Through the work of Daniel Goleman, most of us have been exposed to the concept of personal emotional intelligence (EQ) and its components—self-awareness, self-management, other awareness, and relationship management.  Understanding our own EQ contributes to our mental health, resiliency, and allows us to relate to others effectively.   The authors of Team Emotional Intelligence 2.0 have applied this approach to teams with the goal of developing high-performing teams.  They identify the four skill sets involved as emotional awareness, emotional management, internal relationships and external relationships.     Under each set, they offer strategies to enhance the awareness, health, and effectiveness of a team and give concrete examples of successful application as well as planning ideas.  The approach is very practical.  The primary concern is that the leader or group facilitator not become overwhelmed but focus on a few key strategies.   I have used the individual Emotional Intelligen

Recognizing Differences in Coaching

A friend got very upset with me once when I said, “I don’t treat all of my children the same way.”  He thought this was very unfair, but I tried to explain that my desire was to relate to them in a way that was appropriate to them as individuals.  I am sure that I did not always succeed, but I realized that each of them was unique--the needs of one were very different from the needs of another.  I loved, and still love, all of them but the important thing was that I attempted to provide what I thought each one needed.   So here is my secret:  I don’t coach all of my coaching clients in the same way!  Why?  Because they are individuals with different needs, experiences, and capacities.  Each person has their own particular way of processing experiences, learning, and acting.  If I fail to take that into account, our coaching relationship will not be effective.   For example, one client may know what she wants to work on and comes prepared for the session.  She already has some action st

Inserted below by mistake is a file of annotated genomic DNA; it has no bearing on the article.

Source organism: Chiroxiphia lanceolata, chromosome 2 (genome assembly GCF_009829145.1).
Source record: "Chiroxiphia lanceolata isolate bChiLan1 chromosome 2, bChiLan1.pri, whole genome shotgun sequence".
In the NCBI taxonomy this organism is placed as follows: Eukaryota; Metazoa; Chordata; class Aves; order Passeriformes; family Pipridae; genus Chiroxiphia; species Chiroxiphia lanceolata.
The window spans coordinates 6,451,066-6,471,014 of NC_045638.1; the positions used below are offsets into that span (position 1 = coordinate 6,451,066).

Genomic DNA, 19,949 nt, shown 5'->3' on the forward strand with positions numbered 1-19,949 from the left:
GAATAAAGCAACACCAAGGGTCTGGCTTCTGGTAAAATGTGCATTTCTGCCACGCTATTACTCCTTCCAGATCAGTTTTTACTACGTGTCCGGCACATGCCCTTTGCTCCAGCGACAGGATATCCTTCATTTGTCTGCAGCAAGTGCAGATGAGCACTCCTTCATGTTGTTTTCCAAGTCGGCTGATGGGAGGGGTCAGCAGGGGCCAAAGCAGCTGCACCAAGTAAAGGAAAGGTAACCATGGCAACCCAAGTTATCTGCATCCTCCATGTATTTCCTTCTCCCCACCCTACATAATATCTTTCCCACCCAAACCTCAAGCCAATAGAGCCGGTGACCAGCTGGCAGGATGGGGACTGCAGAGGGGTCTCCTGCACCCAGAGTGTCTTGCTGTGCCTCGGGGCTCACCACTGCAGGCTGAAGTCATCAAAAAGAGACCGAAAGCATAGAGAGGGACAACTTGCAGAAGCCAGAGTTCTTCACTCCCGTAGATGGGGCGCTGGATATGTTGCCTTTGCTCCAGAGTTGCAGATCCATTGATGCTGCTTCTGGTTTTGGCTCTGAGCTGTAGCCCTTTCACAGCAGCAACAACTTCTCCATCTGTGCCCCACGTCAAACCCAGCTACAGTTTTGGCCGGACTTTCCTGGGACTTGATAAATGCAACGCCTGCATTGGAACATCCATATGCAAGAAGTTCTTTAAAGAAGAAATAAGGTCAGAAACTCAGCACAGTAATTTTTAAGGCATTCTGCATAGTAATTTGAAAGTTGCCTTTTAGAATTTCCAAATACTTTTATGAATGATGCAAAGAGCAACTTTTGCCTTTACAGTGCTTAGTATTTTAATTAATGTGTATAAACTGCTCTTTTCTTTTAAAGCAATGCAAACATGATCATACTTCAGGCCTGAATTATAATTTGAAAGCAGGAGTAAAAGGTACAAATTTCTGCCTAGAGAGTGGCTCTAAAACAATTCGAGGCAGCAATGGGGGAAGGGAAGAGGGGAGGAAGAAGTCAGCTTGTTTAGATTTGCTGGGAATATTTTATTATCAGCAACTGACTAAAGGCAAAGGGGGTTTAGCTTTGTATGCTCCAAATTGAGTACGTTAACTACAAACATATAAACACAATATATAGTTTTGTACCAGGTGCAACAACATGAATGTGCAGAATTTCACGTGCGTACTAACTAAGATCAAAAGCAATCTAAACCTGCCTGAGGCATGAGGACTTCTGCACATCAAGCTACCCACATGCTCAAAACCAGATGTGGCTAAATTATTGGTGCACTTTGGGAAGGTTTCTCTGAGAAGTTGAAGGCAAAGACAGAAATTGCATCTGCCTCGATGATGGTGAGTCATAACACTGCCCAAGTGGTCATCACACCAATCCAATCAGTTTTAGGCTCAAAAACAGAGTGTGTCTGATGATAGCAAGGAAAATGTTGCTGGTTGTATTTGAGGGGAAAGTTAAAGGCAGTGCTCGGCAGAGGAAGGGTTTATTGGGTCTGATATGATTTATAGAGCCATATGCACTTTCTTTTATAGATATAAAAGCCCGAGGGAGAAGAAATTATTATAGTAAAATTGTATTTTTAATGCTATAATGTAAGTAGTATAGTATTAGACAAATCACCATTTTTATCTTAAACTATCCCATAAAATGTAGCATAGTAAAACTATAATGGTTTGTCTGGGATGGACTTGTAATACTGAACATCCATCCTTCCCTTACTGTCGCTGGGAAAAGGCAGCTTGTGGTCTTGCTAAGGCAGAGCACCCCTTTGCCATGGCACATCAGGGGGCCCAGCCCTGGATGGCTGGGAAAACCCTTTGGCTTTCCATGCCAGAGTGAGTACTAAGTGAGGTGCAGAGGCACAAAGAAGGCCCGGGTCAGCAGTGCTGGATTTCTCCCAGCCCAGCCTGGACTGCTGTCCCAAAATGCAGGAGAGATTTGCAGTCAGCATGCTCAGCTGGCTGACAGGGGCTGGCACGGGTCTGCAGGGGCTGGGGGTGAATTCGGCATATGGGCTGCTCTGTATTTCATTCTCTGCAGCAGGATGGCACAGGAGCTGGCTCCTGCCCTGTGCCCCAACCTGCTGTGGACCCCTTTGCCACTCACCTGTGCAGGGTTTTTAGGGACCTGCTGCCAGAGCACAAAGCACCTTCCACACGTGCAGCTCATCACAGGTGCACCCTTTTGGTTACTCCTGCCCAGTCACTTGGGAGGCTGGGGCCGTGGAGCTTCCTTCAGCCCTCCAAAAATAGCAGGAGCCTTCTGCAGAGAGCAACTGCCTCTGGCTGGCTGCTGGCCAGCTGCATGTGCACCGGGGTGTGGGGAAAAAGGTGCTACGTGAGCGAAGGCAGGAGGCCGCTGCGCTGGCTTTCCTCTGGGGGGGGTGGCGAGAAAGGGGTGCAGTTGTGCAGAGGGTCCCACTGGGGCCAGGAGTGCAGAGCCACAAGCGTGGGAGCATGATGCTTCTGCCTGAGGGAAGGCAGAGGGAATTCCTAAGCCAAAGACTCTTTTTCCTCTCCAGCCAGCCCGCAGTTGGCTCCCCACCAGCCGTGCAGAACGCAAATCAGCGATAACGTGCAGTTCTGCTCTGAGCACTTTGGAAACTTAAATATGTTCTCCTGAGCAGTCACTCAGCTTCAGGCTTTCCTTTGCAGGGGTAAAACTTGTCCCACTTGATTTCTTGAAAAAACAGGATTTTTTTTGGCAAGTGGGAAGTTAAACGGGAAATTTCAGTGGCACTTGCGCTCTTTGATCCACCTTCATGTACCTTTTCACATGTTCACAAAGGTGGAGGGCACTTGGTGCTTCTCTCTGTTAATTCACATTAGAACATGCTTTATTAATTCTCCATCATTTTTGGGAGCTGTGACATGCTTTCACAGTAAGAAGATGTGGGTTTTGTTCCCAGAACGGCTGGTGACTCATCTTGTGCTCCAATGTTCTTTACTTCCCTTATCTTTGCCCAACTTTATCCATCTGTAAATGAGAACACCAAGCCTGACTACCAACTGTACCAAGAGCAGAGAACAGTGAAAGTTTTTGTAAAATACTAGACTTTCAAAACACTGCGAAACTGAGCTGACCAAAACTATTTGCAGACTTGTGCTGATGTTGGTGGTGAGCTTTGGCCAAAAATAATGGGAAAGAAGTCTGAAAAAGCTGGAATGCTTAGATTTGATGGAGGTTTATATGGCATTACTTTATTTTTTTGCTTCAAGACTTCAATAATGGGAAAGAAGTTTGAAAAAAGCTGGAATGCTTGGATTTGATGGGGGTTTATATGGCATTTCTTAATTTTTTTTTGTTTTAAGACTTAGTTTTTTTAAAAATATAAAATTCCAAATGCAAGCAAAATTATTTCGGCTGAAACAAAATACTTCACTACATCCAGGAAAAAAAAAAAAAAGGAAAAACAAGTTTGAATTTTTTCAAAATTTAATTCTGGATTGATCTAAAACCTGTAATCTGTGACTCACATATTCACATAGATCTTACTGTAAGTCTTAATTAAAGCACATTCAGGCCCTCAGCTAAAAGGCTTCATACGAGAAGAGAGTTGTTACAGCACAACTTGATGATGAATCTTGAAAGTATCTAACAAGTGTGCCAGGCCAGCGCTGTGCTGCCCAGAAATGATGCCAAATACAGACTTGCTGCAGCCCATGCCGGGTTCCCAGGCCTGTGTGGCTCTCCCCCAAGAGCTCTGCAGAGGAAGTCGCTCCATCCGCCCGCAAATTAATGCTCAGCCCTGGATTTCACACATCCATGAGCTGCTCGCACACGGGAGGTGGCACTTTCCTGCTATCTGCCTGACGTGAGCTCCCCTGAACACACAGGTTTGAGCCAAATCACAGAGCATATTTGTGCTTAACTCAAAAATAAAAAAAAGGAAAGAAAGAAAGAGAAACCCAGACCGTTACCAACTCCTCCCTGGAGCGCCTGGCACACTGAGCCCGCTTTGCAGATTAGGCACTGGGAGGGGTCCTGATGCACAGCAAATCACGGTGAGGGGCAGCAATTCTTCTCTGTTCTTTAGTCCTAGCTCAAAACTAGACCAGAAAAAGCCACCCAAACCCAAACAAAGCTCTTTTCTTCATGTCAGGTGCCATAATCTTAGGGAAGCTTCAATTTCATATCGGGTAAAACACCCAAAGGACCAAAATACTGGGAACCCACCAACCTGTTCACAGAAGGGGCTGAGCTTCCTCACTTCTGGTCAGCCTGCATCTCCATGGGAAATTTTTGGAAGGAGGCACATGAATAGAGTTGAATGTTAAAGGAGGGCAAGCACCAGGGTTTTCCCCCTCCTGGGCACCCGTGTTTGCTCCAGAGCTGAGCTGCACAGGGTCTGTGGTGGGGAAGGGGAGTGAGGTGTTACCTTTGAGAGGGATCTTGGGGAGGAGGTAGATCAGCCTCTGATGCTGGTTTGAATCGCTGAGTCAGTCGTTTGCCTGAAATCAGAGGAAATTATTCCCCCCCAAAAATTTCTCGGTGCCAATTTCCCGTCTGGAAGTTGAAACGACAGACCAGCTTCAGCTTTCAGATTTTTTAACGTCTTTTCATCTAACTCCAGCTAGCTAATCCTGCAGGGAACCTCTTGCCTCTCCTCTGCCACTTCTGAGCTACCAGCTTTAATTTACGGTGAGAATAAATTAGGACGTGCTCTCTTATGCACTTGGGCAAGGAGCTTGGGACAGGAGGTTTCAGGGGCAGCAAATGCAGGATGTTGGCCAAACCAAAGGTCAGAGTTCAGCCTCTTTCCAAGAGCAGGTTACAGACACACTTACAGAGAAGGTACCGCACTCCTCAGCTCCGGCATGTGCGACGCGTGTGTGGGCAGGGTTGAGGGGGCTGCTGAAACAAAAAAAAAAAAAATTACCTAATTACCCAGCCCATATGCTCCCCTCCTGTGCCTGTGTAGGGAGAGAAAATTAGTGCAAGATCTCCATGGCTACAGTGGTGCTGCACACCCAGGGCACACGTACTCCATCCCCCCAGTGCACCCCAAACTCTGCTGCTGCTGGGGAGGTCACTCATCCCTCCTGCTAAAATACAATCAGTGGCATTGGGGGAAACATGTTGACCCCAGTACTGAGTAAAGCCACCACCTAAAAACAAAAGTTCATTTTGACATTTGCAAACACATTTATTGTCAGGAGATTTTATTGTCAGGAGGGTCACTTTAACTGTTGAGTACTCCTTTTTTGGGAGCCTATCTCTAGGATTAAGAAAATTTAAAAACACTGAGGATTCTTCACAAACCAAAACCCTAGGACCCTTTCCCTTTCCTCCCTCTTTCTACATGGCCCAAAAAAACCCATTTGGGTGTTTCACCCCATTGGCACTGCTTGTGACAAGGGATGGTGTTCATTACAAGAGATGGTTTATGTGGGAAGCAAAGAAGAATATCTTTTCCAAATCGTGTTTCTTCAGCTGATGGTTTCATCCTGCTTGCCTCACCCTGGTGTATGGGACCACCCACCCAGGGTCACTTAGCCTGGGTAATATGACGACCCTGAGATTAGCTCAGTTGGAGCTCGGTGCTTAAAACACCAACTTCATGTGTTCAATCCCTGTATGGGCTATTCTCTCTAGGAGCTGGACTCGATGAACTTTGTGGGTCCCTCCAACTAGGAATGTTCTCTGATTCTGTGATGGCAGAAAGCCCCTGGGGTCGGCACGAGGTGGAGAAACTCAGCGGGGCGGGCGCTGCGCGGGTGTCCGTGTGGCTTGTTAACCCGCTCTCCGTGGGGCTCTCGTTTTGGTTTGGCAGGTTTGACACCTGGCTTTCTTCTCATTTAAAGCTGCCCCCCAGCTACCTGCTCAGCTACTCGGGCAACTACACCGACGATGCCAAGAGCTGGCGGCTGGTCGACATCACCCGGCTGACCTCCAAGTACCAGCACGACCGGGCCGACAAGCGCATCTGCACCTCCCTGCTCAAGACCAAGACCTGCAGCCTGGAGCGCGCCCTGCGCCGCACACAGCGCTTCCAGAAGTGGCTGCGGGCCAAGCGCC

Coaching: A Guide for the Journey

The first real “job” for which I was paid was as a math tutor.     Considering that I failed Calculus in college, this is rather ironic.     I was a junior in high school and my math teacher recommended me as a tutor for an eighth grader.    The parents paid me ten dollars a session.   As I began working with this young man, I realized pretty quickly that he already knew what he was supposed to do.  He understood the calculations and was probably a better math student than I was!  The key was focus.  He needed someone who would just sit with him, respond to his work, and provide encouragement.  I did not need to be an expert; I just needed to be there.   I find myself in the same situation very often as a leadership coach.  As I talk with a client, I discover that not only does the person have the best knowledge of the situation we are discussing, but he or she has some ideas about how to address it in a positive way.  So why does the person need a coach?   One of the things that a coa